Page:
Now it’s time for wet sanding. I like to mix water and dawn soap into a spray bottle and use that as the liquid, not only does it keep the sand paper free of debris, it cleans the metal as you’re polishing. You can continue to use the palm sander but the dremel is worthless for now. Wet sand 400, 600, 800…
You’re probably tired by now, you can stop wet sanding at 800 if you’d like, but for that little extra bling in the finish continue up to 1500 then even 2000 if you’d like.
Now that you’re done sanding it’s time to clean the blower, make sure nothing is on it, use acetone to clean the whole thing, you should be left with a smooth looking dull surface.
OK here is what you’ll need for polishing, I highly suggest a bench grinder, the more amps the better. The key to polishing is being able to force the part onto the polishing wheel while keeping wheel speed constant creating heat and slowly moving over the part, you can most defiantly use a hand drill too.
If you’re using a 1/3rd hp bench grinder 5″ wheels are good, a drill use 3″ wheels, on my 2hp polishing machine I use 8″-10″ wheels. The wheels you’ll need are spiral sewn cotton wheels, look them up on yahoo, you’ll want atleast 3 since you can’t mix compounds over different wheels, 6 would be better just incase you ruin one. You’ll also want several dremel polishing wheels, these ware out fast so get them in sets of 3.
You’ll need 3 polishing compounds, these look like crayons, Emory, Tripoli, and White rouge.If you decided to use a hand drill sears sells a polishing kit in their dremel section, it comes with 3 wheels, and 4 compounds, this will also work.
Start polishing, put a wheel on your buffer, bench grinder, or drill, get it spinning and press the Emory compound to the wheel. What happens is the friction of the wheel melts the compound down and it sticks to the wheel. Slow even movements are essential, building heat is ideal. Do as much of the blower as you can, for the small hard to reach areas use the dremel with a polishing wheel on it, same process.Wipe all the polished surfaces with acetone, now using a new wheel repeat the whole process using the Tripoli compound.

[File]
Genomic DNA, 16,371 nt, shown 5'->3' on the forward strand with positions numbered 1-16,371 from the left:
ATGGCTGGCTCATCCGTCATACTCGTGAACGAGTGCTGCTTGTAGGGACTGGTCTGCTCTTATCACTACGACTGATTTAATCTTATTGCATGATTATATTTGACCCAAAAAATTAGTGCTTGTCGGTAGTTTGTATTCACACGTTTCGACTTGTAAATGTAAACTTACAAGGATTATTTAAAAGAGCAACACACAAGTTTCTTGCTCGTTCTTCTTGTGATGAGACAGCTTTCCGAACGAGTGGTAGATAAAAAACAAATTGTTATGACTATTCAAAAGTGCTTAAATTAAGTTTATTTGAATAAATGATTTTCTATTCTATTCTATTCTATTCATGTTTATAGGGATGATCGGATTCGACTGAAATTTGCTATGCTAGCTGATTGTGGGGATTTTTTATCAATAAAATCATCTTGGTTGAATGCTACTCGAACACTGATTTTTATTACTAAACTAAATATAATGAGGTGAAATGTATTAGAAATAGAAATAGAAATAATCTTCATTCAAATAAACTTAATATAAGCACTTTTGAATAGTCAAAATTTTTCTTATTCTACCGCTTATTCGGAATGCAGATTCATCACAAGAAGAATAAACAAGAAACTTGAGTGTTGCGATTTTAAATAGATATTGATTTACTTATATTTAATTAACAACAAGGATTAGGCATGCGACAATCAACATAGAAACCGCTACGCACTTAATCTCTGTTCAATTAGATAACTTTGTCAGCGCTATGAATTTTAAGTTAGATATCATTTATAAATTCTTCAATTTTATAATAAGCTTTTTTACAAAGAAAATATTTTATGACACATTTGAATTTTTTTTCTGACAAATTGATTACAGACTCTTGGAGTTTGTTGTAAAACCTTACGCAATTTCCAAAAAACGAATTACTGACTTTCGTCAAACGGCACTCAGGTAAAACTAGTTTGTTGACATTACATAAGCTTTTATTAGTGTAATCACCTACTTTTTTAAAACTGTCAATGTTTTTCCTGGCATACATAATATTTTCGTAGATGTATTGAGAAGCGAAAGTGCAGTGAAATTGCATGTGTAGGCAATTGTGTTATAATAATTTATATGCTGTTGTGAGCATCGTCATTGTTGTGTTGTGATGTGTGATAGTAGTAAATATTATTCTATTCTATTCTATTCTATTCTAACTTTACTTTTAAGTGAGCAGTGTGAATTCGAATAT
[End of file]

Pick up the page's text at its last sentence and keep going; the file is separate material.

Again wipe the blower down with acetone and repeat the process once again using the final compound, white rouge.Clean the blower out like mad, you can’t leave any shavings or compound on the blower, wipe it with acetone, use an air compressor to blow anything out of it.
Remove all the taped off areas, clean the edges to prep them for new gasket maker, I also picked up a can of high temperature bearing grease and added a little more to the rear bearings.
You’re ready to reassemble the blower, line a bead of copper gasket maker on the front of the case, slide the rotor section of the blower into the case, do it slowly and carefully, don’t force it, push it until it’s flush up against the case.
Next the front of the section you just pressed in with gasket maker and press that in, make sure you line the snout coupler up with the gear, press it all together.
Now 18tq each bolt back into the snout, do a zigzag pattern to lock it down evenlyOnce it’s back together let the gasket maker cure for a while. Now add some oil, you can just 5w-30, that’s what I used. Put it all back together and put it on the car and you are done!